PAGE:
Fatigue is the most common symptom experienced by cancer patients. It is treatable, but most patients do not report symptoms to their doctor. Cancer-related fatigue can have a serious impact on quality of life, as well as physical symptoms.
The stress of dealing with your cancer diagnosis can cause fatigue. Other causes include:
- Aggressive surgery, chemotherapy or radiation treatments
- Chemotherapy-induced anemia
- Sleep disorders
- Emotional distress
- Pre-existing medical conditions such as uncontrolled diabetes, thyroid problems, heart disease or rheumatoid arthritis
Coping With Fatigue
Try these simple tips to boost your energy and fight fatigue.
- Exercise regularly. A 20-minute walk can help you relax, but don’t exercise in the evening.
- Limit naps if possible. If you must nap, keep it under 30 minutes, and do something active right after waking.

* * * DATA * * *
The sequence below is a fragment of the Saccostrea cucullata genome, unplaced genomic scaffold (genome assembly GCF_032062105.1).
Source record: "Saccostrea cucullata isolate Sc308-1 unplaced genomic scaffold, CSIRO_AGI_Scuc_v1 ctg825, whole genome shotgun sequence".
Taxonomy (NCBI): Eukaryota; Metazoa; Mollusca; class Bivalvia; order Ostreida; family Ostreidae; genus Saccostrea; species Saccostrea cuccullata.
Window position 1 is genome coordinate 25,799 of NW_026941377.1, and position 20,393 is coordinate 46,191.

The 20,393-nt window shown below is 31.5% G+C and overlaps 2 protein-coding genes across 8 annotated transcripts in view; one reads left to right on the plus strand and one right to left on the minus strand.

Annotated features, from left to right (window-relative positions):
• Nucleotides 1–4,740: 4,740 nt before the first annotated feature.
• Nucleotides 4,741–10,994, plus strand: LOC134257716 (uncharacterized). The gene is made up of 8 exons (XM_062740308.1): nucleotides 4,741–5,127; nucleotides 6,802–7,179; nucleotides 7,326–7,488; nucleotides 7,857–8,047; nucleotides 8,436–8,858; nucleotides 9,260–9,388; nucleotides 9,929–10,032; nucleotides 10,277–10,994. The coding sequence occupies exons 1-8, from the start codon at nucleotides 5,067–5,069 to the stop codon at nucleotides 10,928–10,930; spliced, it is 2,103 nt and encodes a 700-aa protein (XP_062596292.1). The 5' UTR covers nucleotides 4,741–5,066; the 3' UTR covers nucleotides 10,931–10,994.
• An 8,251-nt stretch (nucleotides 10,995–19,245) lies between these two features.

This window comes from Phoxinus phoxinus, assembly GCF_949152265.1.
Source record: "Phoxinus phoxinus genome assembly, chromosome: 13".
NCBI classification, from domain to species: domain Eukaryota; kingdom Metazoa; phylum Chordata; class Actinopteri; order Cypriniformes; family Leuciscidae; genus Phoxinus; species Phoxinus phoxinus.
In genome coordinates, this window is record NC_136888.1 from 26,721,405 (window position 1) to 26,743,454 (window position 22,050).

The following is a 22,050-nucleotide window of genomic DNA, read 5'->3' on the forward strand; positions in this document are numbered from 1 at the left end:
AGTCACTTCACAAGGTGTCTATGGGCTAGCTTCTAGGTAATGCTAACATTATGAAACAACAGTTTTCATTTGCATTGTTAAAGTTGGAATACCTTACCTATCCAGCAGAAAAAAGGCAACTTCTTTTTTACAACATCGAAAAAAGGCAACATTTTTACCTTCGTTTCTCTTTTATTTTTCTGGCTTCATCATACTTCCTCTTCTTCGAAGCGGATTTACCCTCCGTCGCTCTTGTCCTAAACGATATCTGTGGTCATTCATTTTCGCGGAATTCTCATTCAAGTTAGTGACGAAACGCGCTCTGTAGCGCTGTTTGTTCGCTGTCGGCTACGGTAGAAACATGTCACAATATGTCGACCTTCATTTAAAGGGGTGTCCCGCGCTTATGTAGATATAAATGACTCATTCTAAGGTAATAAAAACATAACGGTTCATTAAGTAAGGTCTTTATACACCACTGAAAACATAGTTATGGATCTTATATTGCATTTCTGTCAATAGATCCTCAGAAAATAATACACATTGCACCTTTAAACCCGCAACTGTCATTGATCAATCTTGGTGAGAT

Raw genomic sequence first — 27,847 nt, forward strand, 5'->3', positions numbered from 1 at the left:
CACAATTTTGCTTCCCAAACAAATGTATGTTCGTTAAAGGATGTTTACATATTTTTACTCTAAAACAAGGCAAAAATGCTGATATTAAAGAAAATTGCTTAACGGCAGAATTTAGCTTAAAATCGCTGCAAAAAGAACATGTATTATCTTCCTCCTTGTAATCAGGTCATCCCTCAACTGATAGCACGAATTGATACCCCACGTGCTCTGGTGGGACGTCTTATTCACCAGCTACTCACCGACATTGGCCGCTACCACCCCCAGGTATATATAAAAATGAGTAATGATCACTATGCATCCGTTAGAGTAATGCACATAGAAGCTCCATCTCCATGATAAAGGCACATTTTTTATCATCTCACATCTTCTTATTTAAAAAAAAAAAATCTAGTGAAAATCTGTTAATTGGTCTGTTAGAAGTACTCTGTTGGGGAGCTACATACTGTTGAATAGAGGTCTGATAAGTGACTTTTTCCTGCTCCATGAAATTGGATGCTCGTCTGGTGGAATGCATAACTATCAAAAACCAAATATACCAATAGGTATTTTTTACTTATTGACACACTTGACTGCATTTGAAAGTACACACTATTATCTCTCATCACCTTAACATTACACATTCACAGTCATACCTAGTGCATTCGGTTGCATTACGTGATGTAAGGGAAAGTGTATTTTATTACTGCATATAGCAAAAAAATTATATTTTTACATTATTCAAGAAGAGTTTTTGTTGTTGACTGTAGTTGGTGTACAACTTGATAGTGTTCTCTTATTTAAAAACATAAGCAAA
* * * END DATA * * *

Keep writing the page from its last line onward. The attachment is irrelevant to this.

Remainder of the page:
- Avoid alcohol, caffeine, chocolate and nicotine in the evening.
- Turn off the TV one hour before bedtime. Listen to quiet music or take a warm bath instead.
- Keep a regular sleep schedule, even on weekends.
- Do not read, watch TV or work in the bedroom.
- If you haven’t fallen asleep in 15 minutes, go to another room. Avoid mental stimulation and return to bed when you feel sleepy. If you still can’t fall asleep, get up again and repeat these steps.
- Keep a fatigue journal to help find patterns in your fatigue and prioritize your activities.
Our Internal Medicine Center treats patients with cancer-related fatigue. Ask your MD Anderson health team for a referral to the Fatigue Clinic.
May 12, 2017
If you’re always feeling physically, mentally or emotionally exhausted, you’re not alone. Fatigue is the most common side effect experienced by patients during and after cancer treatment.
And, because there’s no way to test for cancer-related fatigue, it tends to be underdiagnosed.
The good news is that it’s possible to alleviate cancer-related fatigue. By recognizing the signs and symptoms of fatigue, you can empower yourself...